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West Nile Virus Update: Sept. 17, 2021

A gauge showing the West Nile virus prediction model for the total number of cases predicted for the 2021 season in South Dakota; 117 cases predicted for the 2021 season in South Dakota.
Figure 1. West Nile virus prediction model for the total number of cases predicted for the remainder of the 2021 season in South Dakota. Updated Sept. 13, 2021. Courtesy: South Dakota Department of Health.

Originally Submitted: Sept. 17, 2021

As of Sept. 15th, the South Dakota Department of Health indicated that West-Nile-virus-positive mosquitoes were detected in Beadle, Brookings, Brown, Codington, Hand, Hughes, Lincoln and Minnehaha counties in South Dakota. So far, there have been 36 reported human cases of West Nile virus from Beadle, Bon Homme, Brown, Clark, Davison, Day, Dewey, Douglas, Hamlin, Hand, Hughes, Hutchinson, Kingsbury, Lake, Lawrence, Minnehaha, Moody, Oglala Lakota, Potter, Roberts, Sanborn, Spink, Stanley, Tripp, Union, Walworth and Yankton counties. Although human cases are still low, the SD DOH is now predicting an outbreak of West Nile virus cases (117 cases predicted) (Figure 1).

Even though case numbers are currently low, it’s important to remember that evening activities should be monitored, and an attempt to avoid mosquito bites should be made. As mentioned in our previous article, Will Mosquitos Be an Issue During This Summer?,there are two mosquitos that account for most of the human bites and the risk associated with contracting the West Nile virus. Another of our previous articles, Enjoying the Outdoors Without Tick and Mosquito Bites, discusses practices that can reduce mosquito bites.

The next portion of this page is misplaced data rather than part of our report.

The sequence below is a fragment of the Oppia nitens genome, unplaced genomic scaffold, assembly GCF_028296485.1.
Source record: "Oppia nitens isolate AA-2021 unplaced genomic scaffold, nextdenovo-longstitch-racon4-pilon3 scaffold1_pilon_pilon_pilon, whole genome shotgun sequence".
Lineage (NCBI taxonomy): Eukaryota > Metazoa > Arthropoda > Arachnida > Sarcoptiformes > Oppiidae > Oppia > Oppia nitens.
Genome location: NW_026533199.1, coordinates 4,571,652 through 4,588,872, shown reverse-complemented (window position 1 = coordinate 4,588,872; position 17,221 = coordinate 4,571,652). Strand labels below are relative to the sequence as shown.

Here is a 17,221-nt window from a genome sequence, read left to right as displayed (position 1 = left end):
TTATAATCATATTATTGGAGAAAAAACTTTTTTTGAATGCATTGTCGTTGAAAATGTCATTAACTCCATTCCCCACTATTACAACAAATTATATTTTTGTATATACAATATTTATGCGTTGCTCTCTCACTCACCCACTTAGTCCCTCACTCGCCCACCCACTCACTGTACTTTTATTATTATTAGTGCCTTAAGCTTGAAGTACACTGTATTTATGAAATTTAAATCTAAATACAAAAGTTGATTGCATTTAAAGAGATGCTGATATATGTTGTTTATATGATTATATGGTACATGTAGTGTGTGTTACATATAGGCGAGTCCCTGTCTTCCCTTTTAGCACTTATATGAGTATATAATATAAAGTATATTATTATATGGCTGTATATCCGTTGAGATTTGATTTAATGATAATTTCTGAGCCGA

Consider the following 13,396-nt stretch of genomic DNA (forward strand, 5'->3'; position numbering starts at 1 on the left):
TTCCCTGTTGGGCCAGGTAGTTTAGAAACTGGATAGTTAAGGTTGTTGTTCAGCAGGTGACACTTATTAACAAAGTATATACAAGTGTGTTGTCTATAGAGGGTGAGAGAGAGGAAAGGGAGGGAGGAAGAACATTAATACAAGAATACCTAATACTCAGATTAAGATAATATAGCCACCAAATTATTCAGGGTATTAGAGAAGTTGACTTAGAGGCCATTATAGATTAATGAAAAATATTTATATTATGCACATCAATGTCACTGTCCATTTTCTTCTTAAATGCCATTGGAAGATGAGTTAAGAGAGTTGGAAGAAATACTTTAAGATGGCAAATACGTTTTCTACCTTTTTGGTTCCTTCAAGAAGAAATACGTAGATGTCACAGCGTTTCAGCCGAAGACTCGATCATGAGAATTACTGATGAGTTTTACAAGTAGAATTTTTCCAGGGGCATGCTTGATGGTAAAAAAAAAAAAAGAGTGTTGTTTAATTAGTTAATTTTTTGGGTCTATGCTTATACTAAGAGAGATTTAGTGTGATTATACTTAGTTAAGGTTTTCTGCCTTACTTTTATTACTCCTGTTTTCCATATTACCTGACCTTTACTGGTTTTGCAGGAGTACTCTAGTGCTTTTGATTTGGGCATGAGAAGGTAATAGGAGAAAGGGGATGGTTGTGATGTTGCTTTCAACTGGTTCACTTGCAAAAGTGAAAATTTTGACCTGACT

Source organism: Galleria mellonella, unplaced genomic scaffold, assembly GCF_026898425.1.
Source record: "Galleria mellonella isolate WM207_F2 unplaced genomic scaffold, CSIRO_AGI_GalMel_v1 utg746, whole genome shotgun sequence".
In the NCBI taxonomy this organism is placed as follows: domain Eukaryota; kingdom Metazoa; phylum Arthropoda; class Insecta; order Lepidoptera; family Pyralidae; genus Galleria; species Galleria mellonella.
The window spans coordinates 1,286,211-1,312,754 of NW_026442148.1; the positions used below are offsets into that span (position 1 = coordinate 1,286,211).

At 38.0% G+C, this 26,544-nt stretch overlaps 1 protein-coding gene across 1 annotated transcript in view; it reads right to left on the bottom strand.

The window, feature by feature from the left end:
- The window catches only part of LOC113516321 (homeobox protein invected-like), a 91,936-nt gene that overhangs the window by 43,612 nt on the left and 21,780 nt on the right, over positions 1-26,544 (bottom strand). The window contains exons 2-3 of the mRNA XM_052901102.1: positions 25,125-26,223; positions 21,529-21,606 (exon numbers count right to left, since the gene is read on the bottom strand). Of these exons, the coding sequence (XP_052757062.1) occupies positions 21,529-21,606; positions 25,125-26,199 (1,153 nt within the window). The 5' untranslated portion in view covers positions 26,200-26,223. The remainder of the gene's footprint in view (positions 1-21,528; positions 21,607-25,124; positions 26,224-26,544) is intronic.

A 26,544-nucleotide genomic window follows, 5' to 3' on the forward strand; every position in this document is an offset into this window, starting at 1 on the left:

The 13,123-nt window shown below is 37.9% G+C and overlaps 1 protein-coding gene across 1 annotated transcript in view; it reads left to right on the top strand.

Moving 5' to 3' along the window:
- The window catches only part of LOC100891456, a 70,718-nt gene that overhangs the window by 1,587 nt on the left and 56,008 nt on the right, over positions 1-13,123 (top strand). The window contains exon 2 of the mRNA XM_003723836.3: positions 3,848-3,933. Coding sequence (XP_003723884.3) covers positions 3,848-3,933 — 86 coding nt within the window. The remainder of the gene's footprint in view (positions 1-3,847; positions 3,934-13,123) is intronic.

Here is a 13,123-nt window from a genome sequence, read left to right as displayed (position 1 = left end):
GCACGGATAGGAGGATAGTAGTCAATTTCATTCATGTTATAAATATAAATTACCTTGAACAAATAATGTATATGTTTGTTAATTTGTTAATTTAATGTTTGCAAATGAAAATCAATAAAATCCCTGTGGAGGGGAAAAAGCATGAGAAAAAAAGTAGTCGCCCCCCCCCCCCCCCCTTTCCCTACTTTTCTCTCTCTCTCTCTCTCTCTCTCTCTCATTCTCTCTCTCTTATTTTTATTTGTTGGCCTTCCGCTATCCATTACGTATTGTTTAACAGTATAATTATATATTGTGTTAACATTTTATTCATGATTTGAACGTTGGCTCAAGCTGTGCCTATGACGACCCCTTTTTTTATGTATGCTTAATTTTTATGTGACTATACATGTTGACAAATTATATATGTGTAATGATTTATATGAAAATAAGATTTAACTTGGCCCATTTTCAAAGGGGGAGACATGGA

There has been a noticeable increase in mosquito activity in many areas of South Dakota. This is likely due to precipitation that was received in these areas a week to 10 days ago. One step in reducing mosquito populations is to ensure that there is no standing water in old tires, buckets, gutters or anything that can serve as a container. Mosquitos utilize these habitats and removal can help reduce mosquitos.

If you are outside at dusk or after dark, make sure to cover as much of your skin as possible by wearing long sleeves and pants. We also recommend using insect repellants that contain DEET or similar active ingredients to provide further protection. The U.S. Environmental Protection Agency provides a helpful tool for choosing a repellant that will provide the best protection based on the desired activities.

Mosquitos will continue to be a threat until after one or two hard frosts. Precautions and actions to avoid bites should be continued until that time.

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